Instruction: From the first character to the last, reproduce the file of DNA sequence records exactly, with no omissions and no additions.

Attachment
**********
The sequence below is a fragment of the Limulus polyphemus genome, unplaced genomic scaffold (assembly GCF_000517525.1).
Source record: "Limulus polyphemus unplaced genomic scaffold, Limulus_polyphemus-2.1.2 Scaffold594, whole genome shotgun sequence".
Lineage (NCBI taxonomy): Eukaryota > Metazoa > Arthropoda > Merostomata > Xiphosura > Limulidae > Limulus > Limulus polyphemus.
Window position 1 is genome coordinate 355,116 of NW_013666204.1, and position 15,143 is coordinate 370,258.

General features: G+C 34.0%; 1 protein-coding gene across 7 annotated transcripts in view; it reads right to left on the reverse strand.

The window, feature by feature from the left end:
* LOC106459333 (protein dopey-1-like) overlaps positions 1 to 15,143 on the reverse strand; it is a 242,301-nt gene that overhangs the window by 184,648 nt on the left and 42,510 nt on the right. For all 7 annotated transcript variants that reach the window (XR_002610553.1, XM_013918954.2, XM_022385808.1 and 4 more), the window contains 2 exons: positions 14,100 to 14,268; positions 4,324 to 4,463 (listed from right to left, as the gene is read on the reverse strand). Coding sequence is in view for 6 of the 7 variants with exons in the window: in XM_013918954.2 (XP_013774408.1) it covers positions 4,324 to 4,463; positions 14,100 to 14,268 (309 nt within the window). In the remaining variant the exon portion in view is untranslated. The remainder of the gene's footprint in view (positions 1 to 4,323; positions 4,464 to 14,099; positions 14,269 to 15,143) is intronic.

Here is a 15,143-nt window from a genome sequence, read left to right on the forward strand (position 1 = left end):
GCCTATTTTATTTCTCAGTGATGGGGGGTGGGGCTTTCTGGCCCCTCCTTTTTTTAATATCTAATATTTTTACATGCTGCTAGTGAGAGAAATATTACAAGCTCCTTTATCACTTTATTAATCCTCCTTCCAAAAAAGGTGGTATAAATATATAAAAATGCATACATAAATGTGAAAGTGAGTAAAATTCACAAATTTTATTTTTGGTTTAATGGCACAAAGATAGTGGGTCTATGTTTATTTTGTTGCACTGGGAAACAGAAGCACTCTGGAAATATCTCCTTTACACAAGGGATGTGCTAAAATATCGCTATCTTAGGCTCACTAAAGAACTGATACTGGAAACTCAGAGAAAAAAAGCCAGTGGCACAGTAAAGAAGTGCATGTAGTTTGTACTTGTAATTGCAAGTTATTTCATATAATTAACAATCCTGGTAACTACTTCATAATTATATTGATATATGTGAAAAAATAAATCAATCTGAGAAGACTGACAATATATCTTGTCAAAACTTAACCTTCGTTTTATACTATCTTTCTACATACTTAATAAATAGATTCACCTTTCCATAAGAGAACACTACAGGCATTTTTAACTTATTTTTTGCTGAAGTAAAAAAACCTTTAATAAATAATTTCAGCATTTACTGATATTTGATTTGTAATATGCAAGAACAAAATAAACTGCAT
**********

The sequence below is a fragment of the Limulus polyphemus genome, unplaced genomic scaffold (assembly GCF_000517525.1).
Source record: "Limulus polyphemus unplaced genomic scaffold, Limulus_polyphemus-2.1.2 Scaffold594, whole genome shotgun sequence".
Lineage (NCBI taxonomy): Eukaryota > Metazoa > Arthropoda > Merostomata > Xiphosura > Limulidae > Limulus > Limulus polyphemus.
Window position 1 is genome coordinate 355,116 of NW_013666204.1, and position 15,143 is coordinate 370,258.

General features: G+C 34.0%; 1 protein-coding gene across 7 annotated transcripts in view; it reads right to left on the reverse strand.

The window, feature by feature from the left end:
* LOC106459333 (protein dopey-1-like) overlaps positions 1 to 15,143 on the reverse strand; it is a 242,301-nt gene that overhangs the window by 184,648 nt on the left and 42,510 nt on the right. For all 7 annotated transcript variants that reach the window (XR_002610553.1, XM_013918954.2, XM_022385808.1 and 4 more), the window contains 2 exons: positions 14,100 to 14,268; positions 4,324 to 4,463 (listed from right to left, as the gene is read on the reverse strand). Coding sequence is in view for 6 of the 7 variants with exons in the window: in XM_013918954.2 (XP_013774408.1) it covers positions 4,324 to 4,463; positions 14,100 to 14,268 (309 nt within the window). In the remaining variant the exon portion in view is untranslated. The remainder of the gene's footprint in view (positions 1 to 4,323; positions 4,464 to 14,099; positions 14,269 to 15,143) is intronic.

Here is a 15,143-nt window from a genome sequence, read left to right on the forward strand (position 1 = left end):
GCCTATTTTATTTCTCAGTGATGGGGGGTGGGGCTTTCTGGCCCCTCCTTTTTTTAATATCTAATATTTTTACATGCTGCTAGTGAGAGAAATATTACAAGCTCCTTTATCACTTTATTAATCCTCCTTCCAAAAAAGGTGGTATAAATATATAAAAATGCATACATAAATGTGAAAGTGAGTAAAATTCACAAATTTTATTTTTGGTTTAATGGCACAAAGATAGTGGGTCTATGTTTATTTTGTTGCACTGGGAAACAGAAGCACTCTGGAAATATCTCCTTTACACAAGGGATGTGCTAAAATATCGCTATCTTAGGCTCACTAAAGAACTGATACTGGAAACTCAGAGAAAAAAAGCCAGTGGCACAGTAAAGAAGTGCATGTAGTTTGTACTTGTAATTGCAAGTTATTTCATATAATTAACAATCCTGGTAACTACTTCATAATTATATTGATATATGTGAAAAAATAAATCAATCTGAGAAGACTGACAATATATCTTGTCAAAACTTAACCTTCGTTTTATACTATCTTTCTACATACTTAATAAATAGATTCACCTTTCCATAAGAGAACACTACAGGCATTTTTAACTTATTTTTTGCTGAAGTAAAAAAACCTTTAATAAATAATTTCAGCATTTACTGATATTTGATTTGTAATATGCAAGAACAAAATAAACTGCAT